Faena, as it is know in the Sacred Valley, has no direct translation to English. It comes from the rich Incan tradition of communal labor. Schools, rural communities, community associations all require faenas. These faenas are used to improve water supplies, maintain communal land and build community buildings. On Sunday, the Wachay Wasi dormitory held its first faena and it was a great success! Five fathers and one mother who journeyed down to town Sunday morning to paint the walls, put together the beds and clean and arrange the dormitory. In one day we witnessed a dramatic change in the dormitory and we encouraged about the families´ commitment to the project. The sight of all the families working together for the collective good of their daughters was both satisfying and inspiring. Below are some pictures of the event.
Also, earlier that same morning we participated in the general assembly of the Communidad Campesina Ollantay, the community organization from which we rent our building. At start the meeting, about 200 people sat in rows and listed semi-attentively to their elected officials list the issues that would be addressed during the assembly. The dorm was first. The majority of the meeting was conducted in Quechua, so I did my best to listen for my name or Spanish words that would indicate that it was my turn to speak. It wasn’t until I got up on stage that I realized how intimidating a setting it was. My thick gringo accent and quivering voice made me wonder if anyone would be able to understand me, especially the older women many of whom still struggle with Spanish. I brutally spat out semi-developed concepts of community involvement and transparency before I handed off the mic and embarked on the long journey back to my seat in the last row.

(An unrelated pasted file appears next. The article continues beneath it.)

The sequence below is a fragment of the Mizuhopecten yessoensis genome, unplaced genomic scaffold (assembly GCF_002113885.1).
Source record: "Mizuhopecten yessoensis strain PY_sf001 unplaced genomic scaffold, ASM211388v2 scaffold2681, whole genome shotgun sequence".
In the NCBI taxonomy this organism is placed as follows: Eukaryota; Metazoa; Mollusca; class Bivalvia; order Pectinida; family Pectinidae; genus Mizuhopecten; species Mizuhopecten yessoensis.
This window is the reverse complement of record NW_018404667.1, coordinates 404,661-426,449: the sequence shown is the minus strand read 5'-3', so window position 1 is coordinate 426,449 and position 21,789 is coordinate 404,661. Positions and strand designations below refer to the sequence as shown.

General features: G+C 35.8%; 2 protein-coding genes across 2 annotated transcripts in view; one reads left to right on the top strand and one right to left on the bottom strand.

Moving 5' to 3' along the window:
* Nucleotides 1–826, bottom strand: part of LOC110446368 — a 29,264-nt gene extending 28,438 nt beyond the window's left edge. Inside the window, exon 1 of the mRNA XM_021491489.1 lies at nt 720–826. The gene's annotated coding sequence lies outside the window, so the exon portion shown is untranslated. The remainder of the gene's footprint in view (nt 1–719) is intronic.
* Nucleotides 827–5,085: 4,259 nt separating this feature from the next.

We are set to open the dormitory with a big inauguration party this Sunday. We are frantically trying to get everything together. The biggest challenge that we are facing at this point (and it’s a massive one) is the selection of a house mother. We put the word out about the position and have gotten a very strong response. It is a very delicate process and has caused some tension within the board. It is another difficult decision that will make or break the success of this project, and because almost all of the candidates are from the central community it even more difficult to turn them down. I just hope we can find the right person for the job without causing too much friction between the women and their respective families. Either way, I am really glad that Bianca will be here to see us through in these first few months and I am really excited and anxious about Sunday and the girl´s official arrival to the Albergue.